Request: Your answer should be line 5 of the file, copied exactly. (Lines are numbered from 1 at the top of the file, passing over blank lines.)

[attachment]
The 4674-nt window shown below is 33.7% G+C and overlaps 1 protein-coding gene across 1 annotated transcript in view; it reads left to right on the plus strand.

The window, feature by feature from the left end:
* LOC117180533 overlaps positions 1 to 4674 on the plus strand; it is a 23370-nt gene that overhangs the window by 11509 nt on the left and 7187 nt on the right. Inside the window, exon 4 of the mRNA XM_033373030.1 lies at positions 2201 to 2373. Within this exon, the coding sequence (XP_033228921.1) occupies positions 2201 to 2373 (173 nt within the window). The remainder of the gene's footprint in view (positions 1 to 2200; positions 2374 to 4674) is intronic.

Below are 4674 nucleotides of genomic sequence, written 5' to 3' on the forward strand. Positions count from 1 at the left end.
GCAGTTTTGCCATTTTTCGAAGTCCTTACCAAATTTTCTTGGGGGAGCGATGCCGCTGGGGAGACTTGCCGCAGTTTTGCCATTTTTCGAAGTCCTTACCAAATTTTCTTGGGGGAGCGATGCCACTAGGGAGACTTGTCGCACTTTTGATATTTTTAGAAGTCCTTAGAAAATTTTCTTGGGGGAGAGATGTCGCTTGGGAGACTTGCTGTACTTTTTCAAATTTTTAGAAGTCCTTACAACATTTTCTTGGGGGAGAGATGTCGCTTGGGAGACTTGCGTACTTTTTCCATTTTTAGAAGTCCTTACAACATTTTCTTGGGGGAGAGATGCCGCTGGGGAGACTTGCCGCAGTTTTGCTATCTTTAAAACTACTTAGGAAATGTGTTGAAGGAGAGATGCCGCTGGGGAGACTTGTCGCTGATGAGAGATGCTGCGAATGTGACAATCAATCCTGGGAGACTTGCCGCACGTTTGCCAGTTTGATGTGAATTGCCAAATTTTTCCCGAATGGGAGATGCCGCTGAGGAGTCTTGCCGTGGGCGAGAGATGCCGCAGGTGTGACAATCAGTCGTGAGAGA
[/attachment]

GCAGTTTTGCCATTTTTCGAAGTCCTTACCAAATTTTCTTGGGGGAGCGATGCCGCTGGGGAGACTTGCCGCAGTTTTGCCATTTTTCGAAGTCCTTACCAAATTTTCTTGGGGGAGCGATGCCACTAGGGAGACTTGTCGCACTTTTGATATTTTTAGAAGTCCTTAGAAAATTTTCTTGGGGGAGAGATGTCGCTTGGGAGACTTGCTGTACTTTTTCAAATTTTTAGAAGTCCTTACAACATTTTCTTGGGGGAGAGATGTCGCTTGGGAGACTTGCGTACTTTTTCCATTTTTAGAAGTCCTTACAACATTTTCTTGGGGGAGAGATGCCGCTGGGGAGACTTGCCGCAGTTTTGCTATCTTTAAAACTACTTAGGAAATGTGTTGAAGGAGAGATGCCGCTGGGGAGACTTGTCGCTGATGAGAGATGCTGCGAATGTGACAATCAATCCTGGGAGACTTGCCGCACGTTTGCCAGTTTGATGTGAATTGCCAAATTTTTCCCGAATGGGAGATGCCGCTGAGGAGTCTTGCCGTGGGCGAGAGATGCCGCAGGTGTGACAATCAGTCGTGAGAGA